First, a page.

Tragedy strikes the colony and Novinha calls out for a Speaker of the Dead to speak the life of the dead xenologer and somehow make sense of what had happened. In this case, the Speakers of the Dead are treated almost like non-religious ministers who travel the stars and investigate the lives of the departed in order to tell their full and honest stories to the world. The practice began after Ender - now using his given name of Andrew Wiggin - had written The Hive Queen and The Hegemon, famous accounts of the lives of both individuals. Little did Novinha expect that her summons would bring THE Speaker for the Dead himself, Andrew Wiggin. But due to the limits of relativistic space travel, the trip will mean losing 22 years of time in normal space while only experiencing two weeks of travel himself. But despite the sacrifice of time and finally leaving his sister Valentine behind, he makes the trip to the colony world.

Picture that I took while attending an Orson S...Image via WikipediaThe book begins with a bit of a cold opening (in movie / TV terms) as we plunge right into the world of the xenologers on Lusitania. While I accept the value in such an approach, it did make the transition from Ender's Game a bit more difficult than it should have been for a book that was roughly a sequel. While I understand it, I don't have to like it. If anything, it made it a bit harder for me to just jump into the book since I was too curious as to who the heck these people were, why we had them talking to a pig and what the heck was with the need to use Brazilian words as part of the discourse of the characters, to cite a few questions.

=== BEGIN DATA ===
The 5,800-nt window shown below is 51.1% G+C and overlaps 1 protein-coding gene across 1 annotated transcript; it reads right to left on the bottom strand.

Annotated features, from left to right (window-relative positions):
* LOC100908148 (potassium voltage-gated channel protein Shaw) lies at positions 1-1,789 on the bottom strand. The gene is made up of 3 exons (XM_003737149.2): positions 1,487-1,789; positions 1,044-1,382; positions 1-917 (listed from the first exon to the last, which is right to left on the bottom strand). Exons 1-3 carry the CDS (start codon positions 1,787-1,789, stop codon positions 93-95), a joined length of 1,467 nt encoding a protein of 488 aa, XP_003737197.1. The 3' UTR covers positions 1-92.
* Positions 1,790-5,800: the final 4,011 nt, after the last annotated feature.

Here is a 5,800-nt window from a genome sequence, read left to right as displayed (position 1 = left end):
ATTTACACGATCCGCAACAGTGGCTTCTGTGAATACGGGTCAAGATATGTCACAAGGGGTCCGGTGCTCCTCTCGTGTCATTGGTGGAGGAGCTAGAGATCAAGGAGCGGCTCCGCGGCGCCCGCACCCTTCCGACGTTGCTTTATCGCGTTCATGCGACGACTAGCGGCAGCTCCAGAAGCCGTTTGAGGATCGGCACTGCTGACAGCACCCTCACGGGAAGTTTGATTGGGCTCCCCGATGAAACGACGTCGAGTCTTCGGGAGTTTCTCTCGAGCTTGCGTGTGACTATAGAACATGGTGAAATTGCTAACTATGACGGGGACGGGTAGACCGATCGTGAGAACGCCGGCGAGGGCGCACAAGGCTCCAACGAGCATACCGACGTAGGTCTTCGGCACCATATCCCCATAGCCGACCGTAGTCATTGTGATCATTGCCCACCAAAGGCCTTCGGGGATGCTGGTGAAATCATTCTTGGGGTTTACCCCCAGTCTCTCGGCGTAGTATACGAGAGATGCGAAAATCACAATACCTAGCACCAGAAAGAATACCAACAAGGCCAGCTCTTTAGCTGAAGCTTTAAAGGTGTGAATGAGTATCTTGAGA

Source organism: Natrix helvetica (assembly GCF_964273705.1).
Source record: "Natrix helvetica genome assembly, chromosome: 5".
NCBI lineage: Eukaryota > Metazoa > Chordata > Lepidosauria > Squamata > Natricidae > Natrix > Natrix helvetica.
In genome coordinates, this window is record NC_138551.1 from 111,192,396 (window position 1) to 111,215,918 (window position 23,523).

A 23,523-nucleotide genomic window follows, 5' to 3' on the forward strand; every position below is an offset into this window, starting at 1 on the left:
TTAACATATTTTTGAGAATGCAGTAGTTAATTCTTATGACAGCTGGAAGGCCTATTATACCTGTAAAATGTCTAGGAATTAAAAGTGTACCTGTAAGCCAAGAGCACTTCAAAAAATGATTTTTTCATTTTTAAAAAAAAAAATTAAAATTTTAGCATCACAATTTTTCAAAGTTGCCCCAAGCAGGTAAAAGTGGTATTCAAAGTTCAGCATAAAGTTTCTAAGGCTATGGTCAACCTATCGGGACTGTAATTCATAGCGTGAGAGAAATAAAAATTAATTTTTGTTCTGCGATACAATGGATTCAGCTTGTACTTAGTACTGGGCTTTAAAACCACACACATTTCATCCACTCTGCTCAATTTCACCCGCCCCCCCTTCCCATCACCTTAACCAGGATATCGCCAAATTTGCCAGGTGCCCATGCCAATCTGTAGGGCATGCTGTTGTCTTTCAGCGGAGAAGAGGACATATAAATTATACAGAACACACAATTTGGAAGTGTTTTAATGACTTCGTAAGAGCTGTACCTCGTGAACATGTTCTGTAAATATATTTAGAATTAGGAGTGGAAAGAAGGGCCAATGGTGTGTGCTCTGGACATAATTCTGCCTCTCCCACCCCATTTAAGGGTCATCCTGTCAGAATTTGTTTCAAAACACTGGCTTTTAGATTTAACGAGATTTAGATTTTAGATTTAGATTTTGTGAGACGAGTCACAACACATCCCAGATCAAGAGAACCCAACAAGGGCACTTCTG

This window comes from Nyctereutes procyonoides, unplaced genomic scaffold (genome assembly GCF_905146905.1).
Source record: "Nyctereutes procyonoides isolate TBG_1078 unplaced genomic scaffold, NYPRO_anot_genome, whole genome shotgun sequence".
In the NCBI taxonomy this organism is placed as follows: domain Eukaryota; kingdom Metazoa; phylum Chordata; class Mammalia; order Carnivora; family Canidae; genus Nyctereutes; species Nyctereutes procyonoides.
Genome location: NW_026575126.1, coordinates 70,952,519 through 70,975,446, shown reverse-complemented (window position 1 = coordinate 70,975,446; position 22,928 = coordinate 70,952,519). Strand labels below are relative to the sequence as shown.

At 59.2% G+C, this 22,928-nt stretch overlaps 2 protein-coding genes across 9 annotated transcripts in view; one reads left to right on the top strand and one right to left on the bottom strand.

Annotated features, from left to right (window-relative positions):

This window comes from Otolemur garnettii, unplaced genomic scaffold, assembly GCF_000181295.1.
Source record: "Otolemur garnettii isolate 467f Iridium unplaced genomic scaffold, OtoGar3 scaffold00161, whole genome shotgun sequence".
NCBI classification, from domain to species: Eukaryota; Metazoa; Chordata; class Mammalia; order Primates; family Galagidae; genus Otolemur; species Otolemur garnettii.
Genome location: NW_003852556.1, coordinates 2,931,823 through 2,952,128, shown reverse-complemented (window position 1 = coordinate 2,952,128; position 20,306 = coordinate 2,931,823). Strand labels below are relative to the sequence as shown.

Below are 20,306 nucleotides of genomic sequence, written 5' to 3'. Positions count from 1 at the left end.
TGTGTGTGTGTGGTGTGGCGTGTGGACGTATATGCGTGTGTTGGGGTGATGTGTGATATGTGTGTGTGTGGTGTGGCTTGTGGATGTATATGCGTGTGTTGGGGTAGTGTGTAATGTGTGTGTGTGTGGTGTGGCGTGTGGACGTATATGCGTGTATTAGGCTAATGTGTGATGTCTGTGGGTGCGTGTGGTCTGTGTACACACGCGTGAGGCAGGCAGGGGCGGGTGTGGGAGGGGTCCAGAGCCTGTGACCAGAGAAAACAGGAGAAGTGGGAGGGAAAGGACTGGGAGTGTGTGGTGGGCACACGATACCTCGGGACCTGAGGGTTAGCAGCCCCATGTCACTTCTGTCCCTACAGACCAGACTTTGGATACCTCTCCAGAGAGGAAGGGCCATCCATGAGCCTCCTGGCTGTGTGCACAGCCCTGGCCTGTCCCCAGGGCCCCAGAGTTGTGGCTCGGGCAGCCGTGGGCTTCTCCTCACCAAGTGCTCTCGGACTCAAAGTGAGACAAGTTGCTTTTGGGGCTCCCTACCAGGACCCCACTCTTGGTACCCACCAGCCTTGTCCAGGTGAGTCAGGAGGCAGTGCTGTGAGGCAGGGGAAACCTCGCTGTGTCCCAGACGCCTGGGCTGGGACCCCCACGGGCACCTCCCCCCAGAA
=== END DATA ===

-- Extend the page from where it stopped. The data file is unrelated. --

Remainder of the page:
I liked how the limits of relativistic travel acted as an integral narrative device. While the ansibles allowed for instantaneous communication across the various colony worlds, space travel still occurs at a snail's pace in comparison as entire lifetimes can pass as one makes the journey across the stars. It has also allowed Ender to live for more than 3,000 normal years while being in his mid-30's relatively speaking. Thus as much as you get committed to the tale of young love and hardship at the beginning of the book, the passage of time becomes a lot more powerful once people start flying to and fro across the planets.